San Leandro, Calif. — Kathak dance maestro Chitresh Das, who founded Chhandam, North America’s largest Indian dance school, died Jan. 4 from acute aortic dissection (a tear in the aorta) at the age of 70.
A memorial service will be held Jan. 9 at 9:30 a.m. at the Mount Tamalpais Mortuary and Cemetery in San Rafael, Calif.
During the past year, the noted dancer and choreographer had performed with several international artists such as American tap dancer Jason Samuels Smith and noted Flamenco artist Antonio Hidalgo Paz.
“Travel well, Guruji, the world is forever changed because of you. We will dance again one day,” Smith tweeted Jan. 5.
Das also proved his dazzling skill in solo Kathak artistry, and was able to execute improvised rhythms and tell dance “stories” lasting up to three hours, made up on the spot.
“There are no barriers in dance,” Das told India-West reporter Sunita Sohrabji after a performance of the original dance program “Yatra” with Paz at the Palace of Fine Arts in San Francisco in September 2014. “Race and color do not matter if you are passionate about your art.”
Das described his art form to India-West as “meditation in motion.”
“Lord Krishna is a role model to me, one of the greatest characters of Indian history. I am worshipping him with my dance, which is true bhakti,” he said.
A statement from his Chitresh Das Dance Company Jan. 5 stated, “Pandit Das did not suffer and was surrounded by family and loved ones.
“His contribution to Kathak, to dance, to art, to India, to community, to humanity, and to life stretch across the globe and beyond. In his words, ‘Life and death are the only reality. You come alone, you go alone. Only thing to do in between is practice and do whatever you do with love.’ He certainly did that and then some.”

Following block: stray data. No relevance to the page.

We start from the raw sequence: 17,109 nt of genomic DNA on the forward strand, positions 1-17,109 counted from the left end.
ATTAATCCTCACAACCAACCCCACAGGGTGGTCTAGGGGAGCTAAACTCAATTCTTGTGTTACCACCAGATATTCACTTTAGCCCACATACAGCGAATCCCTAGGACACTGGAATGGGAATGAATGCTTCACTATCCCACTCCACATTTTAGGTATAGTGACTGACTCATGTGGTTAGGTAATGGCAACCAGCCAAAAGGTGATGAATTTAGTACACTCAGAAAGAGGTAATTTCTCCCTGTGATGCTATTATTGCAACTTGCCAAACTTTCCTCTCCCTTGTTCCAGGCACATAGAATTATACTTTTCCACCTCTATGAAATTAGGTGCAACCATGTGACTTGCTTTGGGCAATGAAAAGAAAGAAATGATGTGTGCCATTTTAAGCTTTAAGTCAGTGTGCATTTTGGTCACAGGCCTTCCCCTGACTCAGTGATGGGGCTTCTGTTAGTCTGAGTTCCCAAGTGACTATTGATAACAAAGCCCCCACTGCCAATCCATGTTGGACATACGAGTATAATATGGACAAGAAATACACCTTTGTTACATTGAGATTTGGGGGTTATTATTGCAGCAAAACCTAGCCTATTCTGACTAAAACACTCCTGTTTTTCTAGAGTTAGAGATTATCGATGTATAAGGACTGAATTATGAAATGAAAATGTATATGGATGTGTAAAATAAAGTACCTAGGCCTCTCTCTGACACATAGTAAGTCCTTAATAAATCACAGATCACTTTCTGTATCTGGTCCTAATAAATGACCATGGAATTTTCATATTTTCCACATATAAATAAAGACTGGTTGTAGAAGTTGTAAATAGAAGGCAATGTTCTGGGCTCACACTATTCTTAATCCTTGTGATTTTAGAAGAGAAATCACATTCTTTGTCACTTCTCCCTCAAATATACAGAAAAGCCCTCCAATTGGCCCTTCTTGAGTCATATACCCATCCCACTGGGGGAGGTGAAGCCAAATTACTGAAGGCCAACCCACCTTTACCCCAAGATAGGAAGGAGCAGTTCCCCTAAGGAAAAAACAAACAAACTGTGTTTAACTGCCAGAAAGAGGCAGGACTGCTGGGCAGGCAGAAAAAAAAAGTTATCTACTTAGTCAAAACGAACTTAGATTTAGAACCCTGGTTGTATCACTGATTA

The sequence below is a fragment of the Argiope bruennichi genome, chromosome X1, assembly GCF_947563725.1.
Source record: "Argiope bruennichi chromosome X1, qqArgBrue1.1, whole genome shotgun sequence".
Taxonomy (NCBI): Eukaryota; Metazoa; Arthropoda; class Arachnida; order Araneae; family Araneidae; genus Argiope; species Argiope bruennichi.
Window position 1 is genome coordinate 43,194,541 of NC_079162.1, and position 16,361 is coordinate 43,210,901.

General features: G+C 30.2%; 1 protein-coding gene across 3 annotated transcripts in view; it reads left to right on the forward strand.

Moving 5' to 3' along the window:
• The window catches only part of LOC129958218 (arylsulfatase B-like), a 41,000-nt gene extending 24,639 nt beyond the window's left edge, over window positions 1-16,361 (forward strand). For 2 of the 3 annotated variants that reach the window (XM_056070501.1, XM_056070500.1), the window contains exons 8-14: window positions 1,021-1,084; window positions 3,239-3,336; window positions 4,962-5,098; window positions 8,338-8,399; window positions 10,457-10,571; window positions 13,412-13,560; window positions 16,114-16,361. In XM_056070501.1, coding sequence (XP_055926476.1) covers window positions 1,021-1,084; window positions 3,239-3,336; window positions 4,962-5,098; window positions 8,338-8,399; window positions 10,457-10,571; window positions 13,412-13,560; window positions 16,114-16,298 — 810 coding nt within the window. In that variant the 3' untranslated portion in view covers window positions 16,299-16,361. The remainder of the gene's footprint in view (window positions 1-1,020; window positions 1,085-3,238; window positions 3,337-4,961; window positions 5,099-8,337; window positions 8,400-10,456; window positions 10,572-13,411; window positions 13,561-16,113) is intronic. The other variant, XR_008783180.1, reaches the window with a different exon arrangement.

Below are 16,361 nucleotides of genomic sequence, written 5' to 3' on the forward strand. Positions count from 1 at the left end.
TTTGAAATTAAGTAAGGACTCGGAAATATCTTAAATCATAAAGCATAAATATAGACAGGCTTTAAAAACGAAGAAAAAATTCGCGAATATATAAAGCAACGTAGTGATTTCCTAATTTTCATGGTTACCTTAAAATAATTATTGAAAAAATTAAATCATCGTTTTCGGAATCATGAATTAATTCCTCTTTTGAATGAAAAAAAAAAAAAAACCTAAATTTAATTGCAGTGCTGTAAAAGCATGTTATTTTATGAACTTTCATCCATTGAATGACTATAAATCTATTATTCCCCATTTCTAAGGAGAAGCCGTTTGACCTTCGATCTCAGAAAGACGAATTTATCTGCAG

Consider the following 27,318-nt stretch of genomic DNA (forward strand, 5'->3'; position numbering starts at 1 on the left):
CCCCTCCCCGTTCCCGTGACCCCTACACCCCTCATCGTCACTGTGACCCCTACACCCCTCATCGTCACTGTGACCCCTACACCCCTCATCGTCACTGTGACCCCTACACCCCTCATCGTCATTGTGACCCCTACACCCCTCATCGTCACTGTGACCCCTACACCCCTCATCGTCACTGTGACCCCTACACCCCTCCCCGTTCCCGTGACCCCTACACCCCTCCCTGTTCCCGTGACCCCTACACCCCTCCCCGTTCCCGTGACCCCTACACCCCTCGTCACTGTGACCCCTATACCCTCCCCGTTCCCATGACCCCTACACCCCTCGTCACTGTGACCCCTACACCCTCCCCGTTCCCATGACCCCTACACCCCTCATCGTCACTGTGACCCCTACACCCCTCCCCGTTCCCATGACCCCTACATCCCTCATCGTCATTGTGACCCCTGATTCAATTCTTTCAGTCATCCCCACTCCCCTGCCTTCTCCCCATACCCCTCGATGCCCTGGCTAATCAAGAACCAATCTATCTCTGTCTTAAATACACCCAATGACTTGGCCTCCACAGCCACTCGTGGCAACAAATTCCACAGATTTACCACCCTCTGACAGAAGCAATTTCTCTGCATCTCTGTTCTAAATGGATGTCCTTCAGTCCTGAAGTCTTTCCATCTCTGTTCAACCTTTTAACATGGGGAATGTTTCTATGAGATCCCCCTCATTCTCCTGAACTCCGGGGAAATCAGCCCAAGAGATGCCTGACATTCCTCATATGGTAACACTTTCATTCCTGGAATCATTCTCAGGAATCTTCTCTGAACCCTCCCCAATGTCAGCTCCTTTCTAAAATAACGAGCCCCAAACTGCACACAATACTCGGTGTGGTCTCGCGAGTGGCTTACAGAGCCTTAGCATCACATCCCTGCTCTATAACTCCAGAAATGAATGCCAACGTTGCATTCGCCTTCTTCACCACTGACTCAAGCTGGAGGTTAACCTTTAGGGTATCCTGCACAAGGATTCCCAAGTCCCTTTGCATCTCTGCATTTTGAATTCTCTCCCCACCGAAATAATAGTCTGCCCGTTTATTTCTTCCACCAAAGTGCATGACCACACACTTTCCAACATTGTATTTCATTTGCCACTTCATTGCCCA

Das is survived by his wife, Celine Schein, and his two daughters, Shivaranjani and Saadhvi, who live in San Rafael, Calif., and brother Ritesh Das of Toronto.
Das was the subject of the acclaimed 2013 documentary film “Upaj: Improvise,” by Hoku Uchiyama which recently did the rounds of festivals and aired on PBS.
Born in Kolkata Nov. 9, 1944, Das was a child prodigy who started an intense study of Kathak at the age of 9 by his guru Pandit Ram Narayan Misra. His parents, both accomplished dance teachers, encouraged their young son in his artistic pursuits.
He first achieved fame in India when he was invited by Ravi Shankar to dance at the first Rimpa Festival in Benares; and he made his first appearances in the United States in 1970, when he received a Whitney Fellowship from the University of Maryland to teach Kathak dance.
In 1971 he was invited by Ali Akbar Khan to teach at Khan’s music academy in Northern California and by 1980, Das had founded his own school.
He has taught at San Francisco State University and Stanford University; today, his Chhandam school has branches in California, Boston, Toronto, the Washington, D.C., area, Denver, Tokyo (Japan) and Kolkata and Coimbatore in India. The Chhandam School of Kathak, which offers classes at six venues in the San Francisco Bay Area, is the largest Indian classical dance school in North America, according to a spokesperson.
Among the many honors, fellowships and grants he received were a 2009 National Heritage Fellowship from the National Endowment for the Arts and awards from the Olympic Arts Festival, the National Dance Project, the California Arts Council, the Rockefeller Foundation, the Irvine Fellowship in Dance and a lifetime achievement award from the San Francisco Ethnic Dance Festival. In India he was honored by the Bharatiya Vidhya Bhavan in 2007 for his contribution to Kathak dance.
The Chitresh Das Dance Company announced it will continue to present performances in his honor, and this March, the company will perform his composition “Shiva,” a full-length dance drama, at U.C. Berkeley March 29.